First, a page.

the repair it rained heavily and the patches, which were in low-lying areas,
were under water until the next day. In spite of the water exposure, the
patches set well. Not only have they withstood traffic for the last three
years, but the freeze-thaw cycles of the three winters have not caused any
Finding its place and staying there
In 1997, Ceramicrete was licensed to Bindan Corp., Oak
Brook, Ill., and President Tom Lally subjected himself to a crash course in
"I started reading every book in the world," he
told Roads & Bridges. "Books on phosphate bonding, acid base reactions
and basic cement technologies."
The education led to experimentation. Bindan Corp. made up
samples of the patching product and began running tests, which lasted about a
The American Association of State Highway &
Transportation Officials (AASHTO) also put the product--Bindan Corp.'s version
is called Mono-Patch--through a series of trials. Their results showed that the
product was a rapid-setting cement and its 28-day strength (10,202 psi) was
very high. AASHTO's test showed Ceramicrete reaching a compressive strength of
2,055 psi in just six hours, 8,046 psi in 24 hours and 8,613 psi in seven days.
The shear bond strength results also were impressive--7,196 psi
in 24 hours. Following the AASHTO testing 15 states conducted their own
independent tests and placed the Ceramicrete product on their approval list.
The strength numbers are impressive, but ideally Lally
wanted the product to be simple.
"The premise I started with was the idea that if I can
do it, anyone can do it," he said.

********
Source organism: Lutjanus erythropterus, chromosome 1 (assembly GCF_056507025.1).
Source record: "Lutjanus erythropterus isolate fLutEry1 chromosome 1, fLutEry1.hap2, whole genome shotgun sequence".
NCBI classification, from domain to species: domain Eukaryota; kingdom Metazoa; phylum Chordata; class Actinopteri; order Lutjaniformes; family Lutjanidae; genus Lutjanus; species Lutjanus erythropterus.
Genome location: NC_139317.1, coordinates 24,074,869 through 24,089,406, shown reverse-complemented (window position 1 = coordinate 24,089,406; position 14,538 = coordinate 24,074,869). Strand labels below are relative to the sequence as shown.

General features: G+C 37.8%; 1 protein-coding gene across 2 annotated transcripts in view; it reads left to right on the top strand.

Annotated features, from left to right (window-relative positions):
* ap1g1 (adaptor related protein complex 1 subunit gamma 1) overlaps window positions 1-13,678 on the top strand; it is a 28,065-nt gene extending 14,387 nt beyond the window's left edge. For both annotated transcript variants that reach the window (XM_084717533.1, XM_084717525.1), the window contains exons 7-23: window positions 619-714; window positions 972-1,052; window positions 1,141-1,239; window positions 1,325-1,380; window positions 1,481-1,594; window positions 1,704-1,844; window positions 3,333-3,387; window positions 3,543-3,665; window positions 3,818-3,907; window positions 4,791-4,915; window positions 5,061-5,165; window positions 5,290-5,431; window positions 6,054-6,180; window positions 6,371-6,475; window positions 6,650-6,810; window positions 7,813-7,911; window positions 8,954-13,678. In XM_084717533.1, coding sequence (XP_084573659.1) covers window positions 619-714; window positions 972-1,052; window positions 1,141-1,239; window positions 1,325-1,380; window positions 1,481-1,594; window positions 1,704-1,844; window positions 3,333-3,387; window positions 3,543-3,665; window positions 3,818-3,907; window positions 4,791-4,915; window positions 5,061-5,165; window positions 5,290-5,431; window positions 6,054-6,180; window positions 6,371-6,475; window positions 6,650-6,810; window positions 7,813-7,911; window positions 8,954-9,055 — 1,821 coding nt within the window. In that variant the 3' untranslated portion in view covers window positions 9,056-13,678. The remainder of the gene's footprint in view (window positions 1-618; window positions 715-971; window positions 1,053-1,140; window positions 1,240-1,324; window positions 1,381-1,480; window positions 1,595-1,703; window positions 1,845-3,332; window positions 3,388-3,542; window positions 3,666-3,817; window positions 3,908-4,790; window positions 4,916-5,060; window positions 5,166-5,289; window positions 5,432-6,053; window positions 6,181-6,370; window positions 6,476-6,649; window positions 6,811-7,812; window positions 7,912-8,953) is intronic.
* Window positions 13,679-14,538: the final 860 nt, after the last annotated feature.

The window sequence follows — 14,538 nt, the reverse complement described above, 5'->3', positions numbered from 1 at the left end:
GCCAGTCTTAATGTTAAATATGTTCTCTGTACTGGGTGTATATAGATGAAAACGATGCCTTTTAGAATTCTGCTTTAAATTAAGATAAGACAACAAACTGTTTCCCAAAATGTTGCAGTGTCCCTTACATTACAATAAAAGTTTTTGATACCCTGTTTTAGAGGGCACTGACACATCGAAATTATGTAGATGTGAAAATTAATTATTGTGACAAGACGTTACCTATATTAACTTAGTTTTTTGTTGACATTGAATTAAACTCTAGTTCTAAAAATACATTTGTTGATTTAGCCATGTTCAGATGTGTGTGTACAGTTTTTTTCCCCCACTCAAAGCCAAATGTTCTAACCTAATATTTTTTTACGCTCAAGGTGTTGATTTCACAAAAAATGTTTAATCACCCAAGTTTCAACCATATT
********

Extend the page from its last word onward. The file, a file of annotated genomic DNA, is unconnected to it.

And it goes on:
Lally also had the ambition to make it happen. He showed up
at the doorstep of the Illinois State Toll Highway Authority and requested the
worst-case scenario for his patching product.
"They told us they were looking for something that
stayed in place," Lally said. "Initially out of the box there was no
distributor for this product. We had to go to people directly. After seeing the
product, the Tollway started bidding jobs with it."
The good word traveled to the Chicago Skyway, which began
using the product on its toll bridge, and the Illinois Department of
USG Corp., a Bindan competitor, was intrigued and invited
Lally to come down to its Chicago headquarters. USG Corp. ran more tests at its
laboratory in Libertyville, Ill., and the two companies formed a partnership to
"After all the testing they came back to me and said,
?What you're saying (about Mono-Patch) is true,'" recalled Lally.
The Mono-Patch mix, which consists of a phosphate binder,
sand and small aggregate, comes in a ready-to-use 50-lb bag. After a pothole
has been identified, crews come in and saw off a square section. All concrete
in the damaged area is broken up as far down as the rebar.
"Some will go down to the first rebar, but some will
not," said Lally. "It really depends on the depth of fill."
The space is then cleaned and any soft spots are treated.
The next step is critical. According to Lally, a high mixing energy is needed
with Mono-Patch and water (about 10% of content). A mortar mixer is
recommended, but a 5-gal bucket with paddle inserts also could be used. When
the mix is ready it's poured into the section and crews usually run a 2 x 4
piece of wood back and forth to level it off.
"This product is very sticky and gooey, so you don't
want to necessarily trowel it," said Lally. "They're not looking for
the perfect finish. They just want it to stay in place.
"Another advantage we have over other phosphate cements
out there is we don't set as fast. That's due to the acidic part of the formula
we're using . . . it's more controllable. That's very much like normal